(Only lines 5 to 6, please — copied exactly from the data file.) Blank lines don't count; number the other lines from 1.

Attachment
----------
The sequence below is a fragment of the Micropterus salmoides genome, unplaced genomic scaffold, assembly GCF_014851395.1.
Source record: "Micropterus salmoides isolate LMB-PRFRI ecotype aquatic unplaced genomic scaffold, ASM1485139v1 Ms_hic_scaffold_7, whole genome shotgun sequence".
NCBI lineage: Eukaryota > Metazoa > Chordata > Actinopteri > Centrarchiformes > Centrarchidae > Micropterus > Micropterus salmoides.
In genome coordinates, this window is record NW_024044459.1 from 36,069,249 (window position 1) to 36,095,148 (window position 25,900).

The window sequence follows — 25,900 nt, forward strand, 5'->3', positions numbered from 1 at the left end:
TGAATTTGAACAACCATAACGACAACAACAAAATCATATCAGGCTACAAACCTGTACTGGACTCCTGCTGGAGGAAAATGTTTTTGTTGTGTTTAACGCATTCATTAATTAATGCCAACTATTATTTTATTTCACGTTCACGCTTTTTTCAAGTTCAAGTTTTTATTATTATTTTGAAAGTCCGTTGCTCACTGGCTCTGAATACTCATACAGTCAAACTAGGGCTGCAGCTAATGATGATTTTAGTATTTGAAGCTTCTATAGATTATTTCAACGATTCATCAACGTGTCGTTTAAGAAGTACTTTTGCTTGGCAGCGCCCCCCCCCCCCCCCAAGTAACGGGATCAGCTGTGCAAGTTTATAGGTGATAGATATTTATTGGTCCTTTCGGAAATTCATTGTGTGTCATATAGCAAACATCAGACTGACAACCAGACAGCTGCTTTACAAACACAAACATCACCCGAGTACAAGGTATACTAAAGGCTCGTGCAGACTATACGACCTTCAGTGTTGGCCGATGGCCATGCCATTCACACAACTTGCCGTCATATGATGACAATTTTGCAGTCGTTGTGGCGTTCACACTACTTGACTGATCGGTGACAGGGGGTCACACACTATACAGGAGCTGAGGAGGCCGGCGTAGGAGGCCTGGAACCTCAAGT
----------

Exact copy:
The window sequence follows — 25,900 nt, forward strand, 5'->3', positions numbered from 1 at the left end:
TGAATTTGAACAACCATAACGACAACAACAAAATCATATCAGGCTACAAACCTGTACTGGACTCCTGCTGGAGGAAAATGTTTTTGTTGTGTTTAACGCATTCATTAATTAATGCCAACTATTATTTTATTTCACGTTCACGCTTTTTTCAAGTTCAAGTTTTTATTATTATTTTGAAAGTCCGTTGCTCACTGGCTCTGAATACTCATACAGTCAAACTAGGGCTGCAGCTAATGATGATTTTAGTATTTGAAGCTTCTATAGATTATTTCAACGATTCATCAACGTGTCGTTTAAGAAGTACTTTTGCTTGGCAGCGCCCCCCCCCCCCCCCAAGTAACGGGATCAGCTGTGCAAGTTTATAGGTGATAGATATTTATTGGTCCTTTCGGAAATTCATTGTGTGTCATATAGCAAACATCAGACTGACAACCAGACAGCTGCTTTACAAACACAAACATCACCCGAGTACAAGGTATACTAAAGGCTCGTGCAGACTATACGACCTTCAGTGTTGGCCGATGGCCATGCCATTCACACAACTTGCCGTCATATGATGACAATTTTGCAGTCGTTGTGGCGTTCACACTACTTGACTGATCGGTGACAGGGGGTCACACACTATACAGGAGCTGAGGAGGCCGGCGTAGGAGGCCTGGAACCTCAAGT